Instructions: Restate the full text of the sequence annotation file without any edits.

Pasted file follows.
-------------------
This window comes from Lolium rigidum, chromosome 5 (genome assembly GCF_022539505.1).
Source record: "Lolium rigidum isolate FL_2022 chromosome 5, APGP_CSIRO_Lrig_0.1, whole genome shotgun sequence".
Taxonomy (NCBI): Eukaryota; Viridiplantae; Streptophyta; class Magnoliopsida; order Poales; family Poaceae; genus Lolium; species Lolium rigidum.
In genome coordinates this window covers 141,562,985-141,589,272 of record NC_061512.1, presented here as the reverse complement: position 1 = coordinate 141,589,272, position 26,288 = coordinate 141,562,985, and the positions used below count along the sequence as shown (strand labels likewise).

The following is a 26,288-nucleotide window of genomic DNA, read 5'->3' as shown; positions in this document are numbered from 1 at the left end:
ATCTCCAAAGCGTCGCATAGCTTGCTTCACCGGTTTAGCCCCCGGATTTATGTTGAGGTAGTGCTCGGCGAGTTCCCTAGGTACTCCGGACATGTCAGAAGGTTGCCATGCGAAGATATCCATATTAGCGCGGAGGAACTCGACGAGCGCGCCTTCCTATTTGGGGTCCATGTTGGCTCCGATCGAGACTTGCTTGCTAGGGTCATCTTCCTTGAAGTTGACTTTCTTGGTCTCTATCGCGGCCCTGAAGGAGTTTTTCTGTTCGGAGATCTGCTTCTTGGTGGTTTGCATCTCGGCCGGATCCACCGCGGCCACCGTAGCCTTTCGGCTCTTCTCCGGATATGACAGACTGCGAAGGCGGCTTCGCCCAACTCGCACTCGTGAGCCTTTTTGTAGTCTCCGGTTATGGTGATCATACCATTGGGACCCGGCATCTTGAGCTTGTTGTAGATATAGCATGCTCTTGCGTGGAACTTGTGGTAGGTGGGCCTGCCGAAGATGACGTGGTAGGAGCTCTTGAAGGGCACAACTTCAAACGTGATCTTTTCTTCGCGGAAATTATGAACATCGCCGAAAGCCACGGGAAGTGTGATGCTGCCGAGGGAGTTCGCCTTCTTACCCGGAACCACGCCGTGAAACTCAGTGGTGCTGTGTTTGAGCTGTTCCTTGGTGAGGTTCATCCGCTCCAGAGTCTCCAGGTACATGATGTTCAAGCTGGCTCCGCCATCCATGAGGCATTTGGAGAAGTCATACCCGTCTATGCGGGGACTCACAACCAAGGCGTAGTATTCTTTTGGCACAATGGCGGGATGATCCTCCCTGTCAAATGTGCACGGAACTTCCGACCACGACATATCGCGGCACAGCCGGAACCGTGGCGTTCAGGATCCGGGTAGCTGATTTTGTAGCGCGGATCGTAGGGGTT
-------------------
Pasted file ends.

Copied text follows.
This window comes from Lolium rigidum, chromosome 5 (genome assembly GCF_022539505.1).
Source record: "Lolium rigidum isolate FL_2022 chromosome 5, APGP_CSIRO_Lrig_0.1, whole genome shotgun sequence".
Taxonomy (NCBI): Eukaryota; Viridiplantae; Streptophyta; class Magnoliopsida; order Poales; family Poaceae; genus Lolium; species Lolium rigidum.
In genome coordinates this window covers 141,562,985-141,589,272 of record NC_061512.1, presented here as the reverse complement: position 1 = coordinate 141,589,272, position 26,288 = coordinate 141,562,985, and the positions used below count along the sequence as shown (strand labels likewise).

The following is a 26,288-nucleotide window of genomic DNA, read 5'->3' as shown; positions in this document are numbered from 1 at the left end:
ATCTCCAAAGCGTCGCATAGCTTGCTTCACCGGTTTAGCCCCCGGATTTATGTTGAGGTAGTGCTCGGCGAGTTCCCTAGGTACTCCGGACATGTCAGAAGGTTGCCATGCGAAGATATCCATATTAGCGCGGAGGAACTCGACGAGCGCGCCTTCCTATTTGGGGTCCATGTTGGCTCCGATCGAGACTTGCTTGCTAGGGTCATCTTCCTTGAAGTTGACTTTCTTGGTCTCTATCGCGGCCCTGAAGGAGTTTTTCTGTTCGGAGATCTGCTTCTTGGTGGTTTGCATCTCGGCCGGATCCACCGCGGCCACCGTAGCCTTTCGGCTCTTCTCCGGATATGACAGACTGCGAAGGCGGCTTCGCCCAACTCGCACTCGTGAGCCTTTTTGTAGTCTCCGGTTATGGTGATCATACCATTGGGACCCGGCATCTTGAGCTTGTTGTAGATATAGCATGCTCTTGCGTGGAACTTGTGGTAGGTGGGCCTGCCGAAGATGACGTGGTAGGAGCTCTTGAAGGGCACAACTTCAAACGTGATCTTTTCTTCGCGGAAATTATGAACATCGCCGAAAGCCACGGGAAGTGTGATGCTGCCGAGGGAGTTCGCCTTCTTACCCGGAACCACGCCGTGAAACTCAGTGGTGCTGTGTTTGAGCTGTTCCTTGGTGAGGTTCATCCGCTCCAGAGTCTCCAGGTACATGATGTTCAAGCTGGCTCCGCCATCCATGAGGCATTTGGAGAAGTCATACCCGTCTATGCGGGGACTCACAACCAAGGCGTAGTATTCTTTTGGCACAATGGCGGGATGATCCTCCCTGTCAAATGTGCACGGAACTTCCGACCACGACATATCGCGGCACAGCCGGAACCGTGGCGTTCAGGATCCGGGTAGCTGATTTTGTAGCGCGGATCGTAGGGGTT